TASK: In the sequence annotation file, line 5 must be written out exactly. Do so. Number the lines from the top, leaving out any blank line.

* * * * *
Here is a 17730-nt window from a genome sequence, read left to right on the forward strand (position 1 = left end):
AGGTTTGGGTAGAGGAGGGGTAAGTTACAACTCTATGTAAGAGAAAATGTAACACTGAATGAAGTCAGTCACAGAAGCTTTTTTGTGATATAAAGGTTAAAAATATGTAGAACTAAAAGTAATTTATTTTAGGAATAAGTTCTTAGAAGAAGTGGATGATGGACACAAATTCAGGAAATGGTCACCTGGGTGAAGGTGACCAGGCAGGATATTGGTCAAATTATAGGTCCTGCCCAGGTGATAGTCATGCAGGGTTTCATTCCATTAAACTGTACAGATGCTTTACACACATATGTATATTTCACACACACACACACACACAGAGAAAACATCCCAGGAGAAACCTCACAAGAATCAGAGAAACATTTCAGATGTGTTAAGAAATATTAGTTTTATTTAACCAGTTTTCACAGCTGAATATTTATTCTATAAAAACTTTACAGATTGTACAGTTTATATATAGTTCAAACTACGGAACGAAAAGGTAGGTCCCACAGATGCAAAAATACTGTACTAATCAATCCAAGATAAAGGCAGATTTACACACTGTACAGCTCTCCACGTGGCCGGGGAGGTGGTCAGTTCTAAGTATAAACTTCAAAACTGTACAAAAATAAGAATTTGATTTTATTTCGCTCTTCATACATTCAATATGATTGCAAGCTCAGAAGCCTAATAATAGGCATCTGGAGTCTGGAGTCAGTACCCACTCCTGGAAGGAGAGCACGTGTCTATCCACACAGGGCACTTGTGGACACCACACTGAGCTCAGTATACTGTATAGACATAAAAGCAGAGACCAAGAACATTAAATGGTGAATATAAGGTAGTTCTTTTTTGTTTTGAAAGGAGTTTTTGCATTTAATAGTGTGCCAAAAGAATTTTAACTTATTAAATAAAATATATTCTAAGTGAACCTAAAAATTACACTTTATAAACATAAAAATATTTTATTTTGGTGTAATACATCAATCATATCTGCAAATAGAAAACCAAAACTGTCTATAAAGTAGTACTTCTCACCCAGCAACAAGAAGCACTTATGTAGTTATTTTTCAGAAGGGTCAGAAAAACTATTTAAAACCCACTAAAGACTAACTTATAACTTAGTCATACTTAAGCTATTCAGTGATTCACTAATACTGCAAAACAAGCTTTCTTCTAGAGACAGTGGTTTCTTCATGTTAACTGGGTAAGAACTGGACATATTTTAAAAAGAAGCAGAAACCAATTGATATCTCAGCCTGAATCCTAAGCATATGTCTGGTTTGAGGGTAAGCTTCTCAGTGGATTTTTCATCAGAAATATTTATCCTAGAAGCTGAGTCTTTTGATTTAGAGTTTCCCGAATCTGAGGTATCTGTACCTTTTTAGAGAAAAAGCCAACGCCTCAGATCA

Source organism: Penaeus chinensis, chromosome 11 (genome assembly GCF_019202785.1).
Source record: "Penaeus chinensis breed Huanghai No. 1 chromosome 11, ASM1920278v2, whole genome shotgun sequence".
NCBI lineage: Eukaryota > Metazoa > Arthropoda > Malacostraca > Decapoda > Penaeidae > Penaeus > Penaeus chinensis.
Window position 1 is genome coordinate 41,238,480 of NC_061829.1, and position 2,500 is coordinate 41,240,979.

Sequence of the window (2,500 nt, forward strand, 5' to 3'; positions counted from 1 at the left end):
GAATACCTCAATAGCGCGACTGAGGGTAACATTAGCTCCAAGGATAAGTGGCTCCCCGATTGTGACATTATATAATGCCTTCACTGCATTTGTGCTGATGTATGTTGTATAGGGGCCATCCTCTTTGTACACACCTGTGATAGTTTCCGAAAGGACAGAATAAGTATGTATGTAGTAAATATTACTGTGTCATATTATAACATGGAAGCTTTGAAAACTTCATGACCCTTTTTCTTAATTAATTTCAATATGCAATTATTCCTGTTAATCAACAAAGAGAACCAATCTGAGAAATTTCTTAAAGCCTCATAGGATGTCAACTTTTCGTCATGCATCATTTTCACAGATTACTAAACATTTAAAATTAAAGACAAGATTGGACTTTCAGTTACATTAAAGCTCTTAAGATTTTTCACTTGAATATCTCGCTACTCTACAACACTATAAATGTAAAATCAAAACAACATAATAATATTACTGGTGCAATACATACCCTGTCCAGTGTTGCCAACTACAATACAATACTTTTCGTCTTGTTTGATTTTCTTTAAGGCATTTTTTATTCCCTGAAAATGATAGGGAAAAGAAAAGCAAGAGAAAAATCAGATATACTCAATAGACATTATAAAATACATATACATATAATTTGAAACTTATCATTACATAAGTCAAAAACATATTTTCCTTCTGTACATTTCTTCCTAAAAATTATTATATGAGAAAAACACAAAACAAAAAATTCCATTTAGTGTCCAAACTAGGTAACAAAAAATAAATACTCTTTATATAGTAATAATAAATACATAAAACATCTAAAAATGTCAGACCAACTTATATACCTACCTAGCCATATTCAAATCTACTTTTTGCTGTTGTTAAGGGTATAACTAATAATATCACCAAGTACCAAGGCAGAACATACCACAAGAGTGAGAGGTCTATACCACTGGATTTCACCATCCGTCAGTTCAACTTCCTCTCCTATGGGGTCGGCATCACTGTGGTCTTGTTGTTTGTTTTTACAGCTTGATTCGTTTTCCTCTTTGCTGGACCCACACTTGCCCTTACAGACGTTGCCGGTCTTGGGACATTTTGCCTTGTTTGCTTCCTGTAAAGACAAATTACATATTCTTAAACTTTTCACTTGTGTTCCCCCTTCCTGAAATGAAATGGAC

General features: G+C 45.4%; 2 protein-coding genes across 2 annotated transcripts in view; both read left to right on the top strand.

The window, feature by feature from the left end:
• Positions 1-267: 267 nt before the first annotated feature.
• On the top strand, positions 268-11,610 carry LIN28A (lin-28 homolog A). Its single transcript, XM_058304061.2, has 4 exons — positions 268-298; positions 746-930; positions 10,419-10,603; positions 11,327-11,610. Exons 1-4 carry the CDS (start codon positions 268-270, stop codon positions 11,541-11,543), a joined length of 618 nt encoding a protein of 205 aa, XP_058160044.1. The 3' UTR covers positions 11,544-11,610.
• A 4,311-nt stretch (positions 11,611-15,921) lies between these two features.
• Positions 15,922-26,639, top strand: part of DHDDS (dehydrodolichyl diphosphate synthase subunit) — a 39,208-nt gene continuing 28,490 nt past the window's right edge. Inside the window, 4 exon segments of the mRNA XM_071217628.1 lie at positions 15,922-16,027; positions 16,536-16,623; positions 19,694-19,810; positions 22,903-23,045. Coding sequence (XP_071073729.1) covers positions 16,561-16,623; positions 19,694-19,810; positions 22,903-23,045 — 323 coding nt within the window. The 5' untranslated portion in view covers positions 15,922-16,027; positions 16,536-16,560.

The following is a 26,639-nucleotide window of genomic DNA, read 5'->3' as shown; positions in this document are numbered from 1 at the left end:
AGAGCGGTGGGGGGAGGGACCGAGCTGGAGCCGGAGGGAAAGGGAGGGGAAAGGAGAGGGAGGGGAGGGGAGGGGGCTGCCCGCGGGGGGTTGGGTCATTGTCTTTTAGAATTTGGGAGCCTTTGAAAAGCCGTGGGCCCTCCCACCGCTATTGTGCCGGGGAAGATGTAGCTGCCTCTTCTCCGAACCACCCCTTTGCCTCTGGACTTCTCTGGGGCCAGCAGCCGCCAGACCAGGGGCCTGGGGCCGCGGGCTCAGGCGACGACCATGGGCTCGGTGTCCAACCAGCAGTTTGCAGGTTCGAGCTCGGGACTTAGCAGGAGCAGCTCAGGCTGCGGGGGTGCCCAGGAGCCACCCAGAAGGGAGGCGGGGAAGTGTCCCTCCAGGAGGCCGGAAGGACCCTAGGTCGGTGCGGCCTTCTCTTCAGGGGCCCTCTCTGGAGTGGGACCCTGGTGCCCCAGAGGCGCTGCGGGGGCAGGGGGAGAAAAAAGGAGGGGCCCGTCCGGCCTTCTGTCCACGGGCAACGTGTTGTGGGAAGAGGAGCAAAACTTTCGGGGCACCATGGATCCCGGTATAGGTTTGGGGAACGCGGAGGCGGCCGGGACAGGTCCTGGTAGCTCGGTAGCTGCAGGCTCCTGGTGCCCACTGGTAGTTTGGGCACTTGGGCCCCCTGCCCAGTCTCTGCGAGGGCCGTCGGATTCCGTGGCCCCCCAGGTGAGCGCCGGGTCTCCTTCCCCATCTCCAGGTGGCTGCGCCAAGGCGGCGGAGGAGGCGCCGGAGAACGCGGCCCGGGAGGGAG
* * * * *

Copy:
NCBI lineage: Eukaryota > Metazoa > Arthropoda > Malacostraca > Decapoda > Penaeidae > Penaeus > Penaeus chinensis.